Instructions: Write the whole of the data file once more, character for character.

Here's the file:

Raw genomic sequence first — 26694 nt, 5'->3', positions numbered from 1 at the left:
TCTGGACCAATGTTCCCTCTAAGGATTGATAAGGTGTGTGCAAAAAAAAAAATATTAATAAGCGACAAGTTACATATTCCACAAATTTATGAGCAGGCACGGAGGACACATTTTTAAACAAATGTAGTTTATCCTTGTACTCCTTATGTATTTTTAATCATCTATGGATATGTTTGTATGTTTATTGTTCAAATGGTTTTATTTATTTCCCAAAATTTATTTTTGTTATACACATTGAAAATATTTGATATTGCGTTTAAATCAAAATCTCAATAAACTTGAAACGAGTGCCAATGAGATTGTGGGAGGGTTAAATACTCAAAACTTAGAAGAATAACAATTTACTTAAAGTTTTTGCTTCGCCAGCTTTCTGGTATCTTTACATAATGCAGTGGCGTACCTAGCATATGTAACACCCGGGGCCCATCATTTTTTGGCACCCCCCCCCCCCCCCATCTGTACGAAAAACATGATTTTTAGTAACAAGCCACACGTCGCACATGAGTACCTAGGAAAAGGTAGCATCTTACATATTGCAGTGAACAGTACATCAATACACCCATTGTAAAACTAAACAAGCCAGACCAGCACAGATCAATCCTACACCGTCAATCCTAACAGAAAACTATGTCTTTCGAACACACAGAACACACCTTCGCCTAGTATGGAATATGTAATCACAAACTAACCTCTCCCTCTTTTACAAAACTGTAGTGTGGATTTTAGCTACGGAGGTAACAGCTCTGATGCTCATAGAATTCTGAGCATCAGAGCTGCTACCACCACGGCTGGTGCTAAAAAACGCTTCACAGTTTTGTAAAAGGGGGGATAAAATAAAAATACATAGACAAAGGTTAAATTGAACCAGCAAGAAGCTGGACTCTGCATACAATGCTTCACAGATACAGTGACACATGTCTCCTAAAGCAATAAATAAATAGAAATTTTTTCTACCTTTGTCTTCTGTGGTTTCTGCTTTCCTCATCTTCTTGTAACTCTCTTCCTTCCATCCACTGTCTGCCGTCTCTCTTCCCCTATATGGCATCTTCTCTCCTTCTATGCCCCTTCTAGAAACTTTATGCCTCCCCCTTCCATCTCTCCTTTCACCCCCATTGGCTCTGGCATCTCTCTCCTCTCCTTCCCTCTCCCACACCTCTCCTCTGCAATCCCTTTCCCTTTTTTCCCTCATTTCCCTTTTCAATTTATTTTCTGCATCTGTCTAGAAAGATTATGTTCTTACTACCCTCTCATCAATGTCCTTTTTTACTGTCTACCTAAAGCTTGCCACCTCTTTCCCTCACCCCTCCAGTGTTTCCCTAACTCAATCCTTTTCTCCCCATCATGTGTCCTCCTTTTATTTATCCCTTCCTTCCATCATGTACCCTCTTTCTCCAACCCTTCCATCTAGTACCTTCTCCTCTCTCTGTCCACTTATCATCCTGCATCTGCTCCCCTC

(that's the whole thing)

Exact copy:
Raw genomic sequence first — 26694 nt, 5'->3', positions numbered from 1 at the left:
TCTGGACCAATGTTCCCTCTAAGGATTGATAAGGTGTGTGCAAAAAAAAAAATATTAATAAGCGACAAGTTACATATTCCACAAATTTATGAGCAGGCACGGAGGACACATTTTTAAACAAATGTAGTTTATCCTTGTACTCCTTATGTATTTTTAATCATCTATGGATATGTTTGTATGTTTATTGTTCAAATGGTTTTATTTATTTCCCAAAATTTATTTTTGTTATACACATTGAAAATATTTGATATTGCGTTTAAATCAAAATCTCAATAAACTTGAAACGAGTGCCAATGAGATTGTGGGAGGGTTAAATACTCAAAACTTAGAAGAATAACAATTTACTTAAAGTTTTTGCTTCGCCAGCTTTCTGGTATCTTTACATAATGCAGTGGCGTACCTAGCATATGTAACACCCGGGGCCCATCATTTTTTGGCACCCCCCCCCCCCCCCATCTGTACGAAAAACATGATTTTTAGTAACAAGCCACACGTCGCACATGAGTACCTAGGAAAAGGTAGCATCTTACATATTGCAGTGAACAGTACATCAATACACCCATTGTAAAACTAAACAAGCCAGACCAGCACAGATCAATCCTACACCGTCAATCCTAACAGAAAACTATGTCTTTCGAACACACAGAACACACCTTCGCCTAGTATGGAATATGTAATCACAAACTAACCTCTCCCTCTTTTACAAAACTGTAGTGTGGATTTTAGCTACGGAGGTAACAGCTCTGATGCTCATAGAATTCTGAGCATCAGAGCTGCTACCACCACGGCTGGTGCTAAAAAACGCTTCACAGTTTTGTAAAAGGGGGGATAAAATAAAAATACATAGACAAAGGTTAAATTGAACCAGCAAGAAGCTGGACTCTGCATACAATGCTTCACAGATACAGTGACACATGTCTCCTAAAGCAATAAATAAATAGAAATTTTTTCTACCTTTGTCTTCTGTGGTTTCTGCTTTCCTCATCTTCTTGTAACTCTCTTCCTTCCATCCACTGTCTGCCGTCTCTCTTCCCCTATATGGCATCTTCTCTCCTTCTATGCCCCTTCTAGAAACTTTATGCCTCCCCCTTCCATCTCTCCTTTCACCCCCATTGGCTCTGGCATCTCTCTCCTCTCCTTCCCTCTCCCACACCTCTCCTCTGCAATCCCTTTCCCTTTTTTCCCTCATTTCCCTTTTCAATTTATTTTCTGCATCTGTCTAGAAAGATTATGTTCTTACTACCCTCTCATCAATGTCCTTTTTTACTGTCTACCTAAAGCTTGCCACCTCTTTCCCTCACCCCTCCAGTGTTTCCCTAACTCAATCCTTTTCTCCCCATCATGTGTCCTCCTTTTATTTATCCCTTCCTTCCATCATGTACCCTCTTTCTCCAACCCTTCCATCTAGTACCTTCTCCTCTCTCTGTCCACTTATCATCCTGCATCTGCTCCCCTC